Sunday, August 22, 2010

Is Zeus an APT, or v3?

I've given a few presentations this past year regarding security visualization where I have implied for all intents and purposes that Zeus (or Zbot) can be considered part of the advanced persistent threat (APT) picture.
As I prepared for the most recent presentation to the ISSA Puget Sound chapter meeting I contemplated the premise of Zeus-as-APT a bit further, and also found myself amused by the implication that there was now a Zeus v3.

Let me first debunk the v3 claims.
The Zeus hype over the last few weeks has been off the charts given a brilliant marketing campaign from M86 who, in their latest white paper, have gone so far as to refer to certain Zeus variants as Zeus v3.
Quite simply, I disagree.
The M86 white paper states that "Zbot/Zeus v3 version is an evolved mutation of Zbot 2. Unlike the older version, this one focused specifically on online banking."
If this is the basis for declaring the samples analyzed for this white paper as v3 I must cry foul.
As an example, Figure 1 includes content from a Zeus v1 (yes v1, not even v2) config file that clearly targets online banking, specifically Wells Fargo. The MD5 hash for this sample is 3cfc97f88e7b24d3ceecd4ba7054e138 if you wish to confirm for yourself.


Figure 1

The Zeus version transition from v1 to v2 was born of the inclusion of code signing, advanced encryption methods, and licensing (one install per registered user, please). Either way Zeus has long targeted online banking and does not warrant new version nomenclature on this premise alone. I'll grant that mutations and variations are rapid amongst Zeus samples, with particular goal of avoiding detection, but in my opinion it's still the same v2 code-base.

While a bit more difficult to de-obfuscate, a recent Zeus v2 sample showed clear signs of classic Zeus behavior and targeted a mass of online banking offerings.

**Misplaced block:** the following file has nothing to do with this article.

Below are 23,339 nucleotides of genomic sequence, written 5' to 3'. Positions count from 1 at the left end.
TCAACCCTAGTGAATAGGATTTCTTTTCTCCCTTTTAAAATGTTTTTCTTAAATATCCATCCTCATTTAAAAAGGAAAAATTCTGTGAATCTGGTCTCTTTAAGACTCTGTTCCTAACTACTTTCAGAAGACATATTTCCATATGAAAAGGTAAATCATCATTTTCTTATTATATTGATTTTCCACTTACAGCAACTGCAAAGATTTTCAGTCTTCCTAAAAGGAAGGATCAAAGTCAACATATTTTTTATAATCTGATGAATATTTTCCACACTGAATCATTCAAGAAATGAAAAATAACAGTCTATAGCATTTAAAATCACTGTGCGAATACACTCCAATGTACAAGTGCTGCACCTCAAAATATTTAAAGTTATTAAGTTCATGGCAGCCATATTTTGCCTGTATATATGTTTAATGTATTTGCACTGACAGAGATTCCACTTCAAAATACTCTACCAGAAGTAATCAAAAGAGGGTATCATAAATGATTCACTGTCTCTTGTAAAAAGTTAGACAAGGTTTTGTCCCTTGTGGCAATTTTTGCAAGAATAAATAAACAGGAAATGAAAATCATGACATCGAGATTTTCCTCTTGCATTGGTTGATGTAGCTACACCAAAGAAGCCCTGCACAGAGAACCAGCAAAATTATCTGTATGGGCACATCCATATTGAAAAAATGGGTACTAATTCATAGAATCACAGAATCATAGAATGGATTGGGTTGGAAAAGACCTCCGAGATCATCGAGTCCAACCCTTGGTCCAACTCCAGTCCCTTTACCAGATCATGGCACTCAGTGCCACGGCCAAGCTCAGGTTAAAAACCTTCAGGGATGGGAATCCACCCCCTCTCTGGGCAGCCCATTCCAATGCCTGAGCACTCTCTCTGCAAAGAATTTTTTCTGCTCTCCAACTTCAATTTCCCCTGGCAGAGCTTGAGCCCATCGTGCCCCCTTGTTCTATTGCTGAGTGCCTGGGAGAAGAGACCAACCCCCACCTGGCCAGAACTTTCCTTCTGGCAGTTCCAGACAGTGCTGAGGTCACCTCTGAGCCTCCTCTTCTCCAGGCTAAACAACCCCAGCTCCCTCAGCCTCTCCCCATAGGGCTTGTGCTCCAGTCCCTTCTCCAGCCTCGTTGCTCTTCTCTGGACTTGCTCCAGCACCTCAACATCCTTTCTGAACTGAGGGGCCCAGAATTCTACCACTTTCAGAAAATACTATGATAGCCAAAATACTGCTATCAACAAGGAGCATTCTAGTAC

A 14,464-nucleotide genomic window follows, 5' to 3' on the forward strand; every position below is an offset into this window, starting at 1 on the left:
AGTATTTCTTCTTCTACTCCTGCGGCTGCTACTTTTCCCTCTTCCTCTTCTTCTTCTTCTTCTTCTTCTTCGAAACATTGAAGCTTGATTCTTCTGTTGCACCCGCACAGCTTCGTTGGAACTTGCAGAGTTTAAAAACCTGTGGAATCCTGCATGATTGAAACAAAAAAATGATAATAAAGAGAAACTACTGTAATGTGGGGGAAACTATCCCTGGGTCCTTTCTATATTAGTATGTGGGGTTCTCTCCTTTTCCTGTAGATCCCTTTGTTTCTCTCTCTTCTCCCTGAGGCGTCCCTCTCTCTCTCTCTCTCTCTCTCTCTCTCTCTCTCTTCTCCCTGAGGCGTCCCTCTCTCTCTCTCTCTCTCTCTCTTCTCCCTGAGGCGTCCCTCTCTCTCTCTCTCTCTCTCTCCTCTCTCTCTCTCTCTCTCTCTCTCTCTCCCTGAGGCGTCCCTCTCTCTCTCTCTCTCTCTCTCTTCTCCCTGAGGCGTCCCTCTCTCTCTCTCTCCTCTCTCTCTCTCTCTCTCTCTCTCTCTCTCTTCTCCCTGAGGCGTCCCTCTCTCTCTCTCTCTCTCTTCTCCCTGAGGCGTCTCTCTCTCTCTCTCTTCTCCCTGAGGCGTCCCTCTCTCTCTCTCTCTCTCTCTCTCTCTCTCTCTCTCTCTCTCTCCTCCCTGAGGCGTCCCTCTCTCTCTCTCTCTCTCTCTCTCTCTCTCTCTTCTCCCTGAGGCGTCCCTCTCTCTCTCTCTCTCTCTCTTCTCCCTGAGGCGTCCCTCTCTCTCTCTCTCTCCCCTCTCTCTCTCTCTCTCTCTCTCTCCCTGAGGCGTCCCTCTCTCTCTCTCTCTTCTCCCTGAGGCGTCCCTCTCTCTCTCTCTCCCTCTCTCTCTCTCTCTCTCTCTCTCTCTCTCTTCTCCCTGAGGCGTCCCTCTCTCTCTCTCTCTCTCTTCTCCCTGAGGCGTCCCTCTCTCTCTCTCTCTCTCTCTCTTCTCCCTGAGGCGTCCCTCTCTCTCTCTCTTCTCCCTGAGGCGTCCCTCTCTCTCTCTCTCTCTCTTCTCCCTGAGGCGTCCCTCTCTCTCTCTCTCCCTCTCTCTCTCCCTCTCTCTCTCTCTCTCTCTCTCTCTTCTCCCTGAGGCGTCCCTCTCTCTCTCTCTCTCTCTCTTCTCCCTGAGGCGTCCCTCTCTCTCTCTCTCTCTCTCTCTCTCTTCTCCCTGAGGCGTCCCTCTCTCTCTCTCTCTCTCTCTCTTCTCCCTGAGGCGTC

Figure 2 offers a small subset of targeted institutions pulled directly from the config file.
The MD5 hash for this sample is d86ba734b30c650b091dd39e7707872c and you can pull the sample for your own analysis from ZeuS Tracker.


Figure 2

As per the "Is Zeus an APT?" question, I have mixed feelings here.
I've recently read two excellent discussions on the matter that offer slightly different perspectives.

In Dr. Eric Cole's Advanced Persistent Threat: The Insider Threat, posted to Dark Reading on Aug 16th, he is very precise in his definition of APT:
"The entry point with many attacks is focusing on convincing a user to click on a link. However, once the APT breaks into a system, it is very sophisticated in what it does and how it works. Signature analysis will be ineffective in protecting against it. Advanced attacks are always changing, recompiling on the fly, and utilizing encryption to avoid detection."

Gary Hoglund's The shadowy world of the advanced persistent threat and botnets, posted to SC Magazine on July 15 offers a slightly different take:
"…botnets traditionally were not associated with state-sponsored attacks (sometimes called advanced persistent threats, or APT). While that characterization may have worked five years ago, it is completely outmoded for today's threat landscape.  Botnets have evolved to become generic remote-access frameworks."

Dr. Cole further states that "stealth and being covert are the main goals of today's attacks. APT's goal is to look as close {if not identical} to legitimate traffic. The difference is so minor that many security devices cannot differentiate between them."

Zeus clearly communicates via "legitimate traffic", isn't noisy, and goes to great lengths to disguise itself.

Hoglund also points out that Zeus "has a plugin architecture, so any capability is possible. The base source code of Zeus readily is available, and attackers can easily customize the system for any purpose. There are hundreds of custom variations of Zeus in operation today.”